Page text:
New company makes artisan cheese approachable

Udder Way Cheese offers goat cheeses using a traditional French goat pyramids recipe

A new artisanal cheese company aims to be udderly original in the Ontario market.

Udder Way Cheese, which had a soft opening last weekend in the old Gos & Gris factory in the Hamilton community of Stoney Creek, is making several flavours of lactic soft goat cheeses using a traditional goat pyramids recipe from France.

“I’m basically the only cheese maker in Ontario that’s offering that kind of product right now,” says owner Tor Krueger, who has also co-owned The Cheese Shoppe on Locke in Hamilton for more than six years.

Krueger, who decided years ago that “cheeses were my passion” received certification from the former Vermont Institute for Artisan Cheese a few years ago and began looking for an opportunity to start his own cheese making business.

He jumped when the opportunity to lease the factory came up a few months ago. The almost 11,000 sq. ft. property is owned by the family that owned Salerno Dairy, which was bought by Gay Lea Foods.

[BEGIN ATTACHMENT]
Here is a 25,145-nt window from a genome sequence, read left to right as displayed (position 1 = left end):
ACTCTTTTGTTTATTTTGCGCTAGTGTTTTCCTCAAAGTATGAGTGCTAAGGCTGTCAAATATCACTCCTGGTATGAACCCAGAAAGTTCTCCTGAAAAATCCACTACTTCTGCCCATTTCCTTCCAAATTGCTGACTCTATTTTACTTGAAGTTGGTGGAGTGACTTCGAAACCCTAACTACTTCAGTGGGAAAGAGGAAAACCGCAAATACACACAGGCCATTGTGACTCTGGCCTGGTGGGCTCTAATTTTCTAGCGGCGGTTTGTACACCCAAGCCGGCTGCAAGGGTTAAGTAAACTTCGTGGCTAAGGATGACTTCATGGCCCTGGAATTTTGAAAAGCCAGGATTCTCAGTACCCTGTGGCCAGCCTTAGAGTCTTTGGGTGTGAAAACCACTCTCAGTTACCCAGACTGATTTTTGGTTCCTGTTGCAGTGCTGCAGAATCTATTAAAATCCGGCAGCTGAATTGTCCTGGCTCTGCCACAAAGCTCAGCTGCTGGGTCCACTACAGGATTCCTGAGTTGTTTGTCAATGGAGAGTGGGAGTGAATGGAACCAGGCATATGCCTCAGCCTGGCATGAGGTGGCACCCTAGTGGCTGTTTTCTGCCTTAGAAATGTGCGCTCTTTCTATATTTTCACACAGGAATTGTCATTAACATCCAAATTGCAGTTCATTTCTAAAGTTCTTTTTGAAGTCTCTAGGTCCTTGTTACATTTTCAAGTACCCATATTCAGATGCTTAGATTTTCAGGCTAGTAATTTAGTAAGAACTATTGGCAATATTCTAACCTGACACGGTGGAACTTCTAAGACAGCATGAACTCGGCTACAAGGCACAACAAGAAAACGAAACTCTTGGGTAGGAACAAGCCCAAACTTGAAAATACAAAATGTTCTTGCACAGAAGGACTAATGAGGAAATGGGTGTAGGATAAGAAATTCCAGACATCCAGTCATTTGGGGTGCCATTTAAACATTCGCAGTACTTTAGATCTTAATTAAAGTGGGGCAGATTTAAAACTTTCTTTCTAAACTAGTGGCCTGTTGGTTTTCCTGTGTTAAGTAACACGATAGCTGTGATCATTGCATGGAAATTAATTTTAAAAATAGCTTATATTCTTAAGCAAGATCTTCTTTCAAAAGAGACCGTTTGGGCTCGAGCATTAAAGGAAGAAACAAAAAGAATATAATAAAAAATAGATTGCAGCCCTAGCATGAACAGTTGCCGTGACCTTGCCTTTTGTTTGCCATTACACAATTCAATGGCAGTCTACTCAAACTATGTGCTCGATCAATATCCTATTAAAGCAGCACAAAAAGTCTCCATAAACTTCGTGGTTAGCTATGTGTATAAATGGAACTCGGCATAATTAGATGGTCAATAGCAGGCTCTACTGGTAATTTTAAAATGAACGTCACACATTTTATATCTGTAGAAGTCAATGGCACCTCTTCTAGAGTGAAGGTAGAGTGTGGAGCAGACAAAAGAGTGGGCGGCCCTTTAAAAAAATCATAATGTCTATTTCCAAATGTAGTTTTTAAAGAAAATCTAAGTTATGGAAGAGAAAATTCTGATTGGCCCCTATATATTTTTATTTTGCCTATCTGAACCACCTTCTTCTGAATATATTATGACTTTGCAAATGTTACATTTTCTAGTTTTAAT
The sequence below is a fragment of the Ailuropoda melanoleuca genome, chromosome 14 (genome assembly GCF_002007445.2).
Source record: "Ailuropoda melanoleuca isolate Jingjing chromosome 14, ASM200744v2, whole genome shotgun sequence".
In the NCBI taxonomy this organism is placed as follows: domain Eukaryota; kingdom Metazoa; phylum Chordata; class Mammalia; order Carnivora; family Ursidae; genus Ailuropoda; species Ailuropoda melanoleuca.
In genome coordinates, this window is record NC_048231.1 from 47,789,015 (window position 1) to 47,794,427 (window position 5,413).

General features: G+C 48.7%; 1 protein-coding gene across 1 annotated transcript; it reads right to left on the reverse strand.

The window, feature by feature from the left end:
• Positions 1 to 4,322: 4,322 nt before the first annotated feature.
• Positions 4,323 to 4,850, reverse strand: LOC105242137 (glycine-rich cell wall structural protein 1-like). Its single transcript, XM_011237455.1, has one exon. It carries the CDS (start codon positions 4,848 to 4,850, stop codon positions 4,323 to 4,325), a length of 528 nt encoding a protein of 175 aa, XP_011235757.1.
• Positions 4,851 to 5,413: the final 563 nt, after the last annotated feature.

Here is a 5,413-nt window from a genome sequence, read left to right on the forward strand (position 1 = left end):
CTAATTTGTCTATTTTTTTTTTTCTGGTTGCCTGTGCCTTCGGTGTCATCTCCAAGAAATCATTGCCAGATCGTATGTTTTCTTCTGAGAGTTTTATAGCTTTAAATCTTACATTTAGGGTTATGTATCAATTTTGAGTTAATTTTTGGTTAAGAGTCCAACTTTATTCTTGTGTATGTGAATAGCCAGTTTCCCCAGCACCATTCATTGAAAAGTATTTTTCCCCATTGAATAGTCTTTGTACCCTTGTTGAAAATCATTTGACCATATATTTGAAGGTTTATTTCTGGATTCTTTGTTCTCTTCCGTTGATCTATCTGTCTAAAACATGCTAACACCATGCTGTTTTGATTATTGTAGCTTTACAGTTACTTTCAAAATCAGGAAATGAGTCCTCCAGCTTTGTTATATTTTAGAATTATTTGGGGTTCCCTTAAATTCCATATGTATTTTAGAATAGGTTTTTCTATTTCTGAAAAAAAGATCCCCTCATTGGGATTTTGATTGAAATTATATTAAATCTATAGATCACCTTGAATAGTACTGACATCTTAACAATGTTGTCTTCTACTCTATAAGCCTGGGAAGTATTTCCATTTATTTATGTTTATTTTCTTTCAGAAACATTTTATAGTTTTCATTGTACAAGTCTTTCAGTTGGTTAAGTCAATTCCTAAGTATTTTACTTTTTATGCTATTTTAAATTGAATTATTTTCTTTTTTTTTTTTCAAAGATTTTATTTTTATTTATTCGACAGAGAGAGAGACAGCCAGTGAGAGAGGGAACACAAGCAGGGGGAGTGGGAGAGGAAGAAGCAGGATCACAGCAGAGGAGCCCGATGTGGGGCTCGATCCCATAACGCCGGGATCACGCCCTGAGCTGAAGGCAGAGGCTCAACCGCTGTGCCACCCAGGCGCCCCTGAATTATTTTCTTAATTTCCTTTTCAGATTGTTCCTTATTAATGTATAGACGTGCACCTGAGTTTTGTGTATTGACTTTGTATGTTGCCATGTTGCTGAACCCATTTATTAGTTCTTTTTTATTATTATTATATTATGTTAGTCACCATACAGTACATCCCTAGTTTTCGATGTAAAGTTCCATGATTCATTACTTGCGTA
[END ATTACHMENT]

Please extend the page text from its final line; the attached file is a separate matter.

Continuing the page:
“Now we’re full steam ahead and having a lot of fun doing it.”

The company is producing five flavours of cheese with names like Snow Peak and Chili Billy.

“Our philosophy has been really trying to make artisan cheese approachable,” says Krueger, explaining the reasoning behind the names. “I really wanted to make fine cheese but not be intimidating.”

About 500 litres a week is being produced by the three employee firm and it’s being sold at The Cheese Shoppe, as well as in Krueger’s new factory store and in local restaurants.

He’s in talks with an Ontario grocery chain and distributors and has a “quasi sales-partner” with many U.S. contacts.

Krueger also aims to obtain federal certification to sell his cheese across the country, something his counterparts who make the same type of goat cheese in Quebec don’t have. That means adhering to Canadian Food Inspection Agency standards and making factory upgrades like installing seamless flooring.

Obtaining the certification “is going to open a lot of doors for us,” says Krueger, who has so far invested more than$100,000 in Udder Way Cheese.

Krueger, who expects to double his employee count early in the New Year, has an agreement with the Ontario Dairy Goat Cooperative to supply him with up to 20,000 litres of goat milk a month. The milk “is in short supply so we made sure we have an agreement with them.”

Next year, Krueger also plans to offer basic cheese making and tasting classes.  “Cheese making is at the cusp” and is where craft brewing was a number of years ago in Ontario, he says.

Not only are people interested in learning about fine cheese, but “they’re tired of getting stuff off the grocery market shelves that’s on an industrial scale.” People will notice the difference in quality with his cheese, he says.


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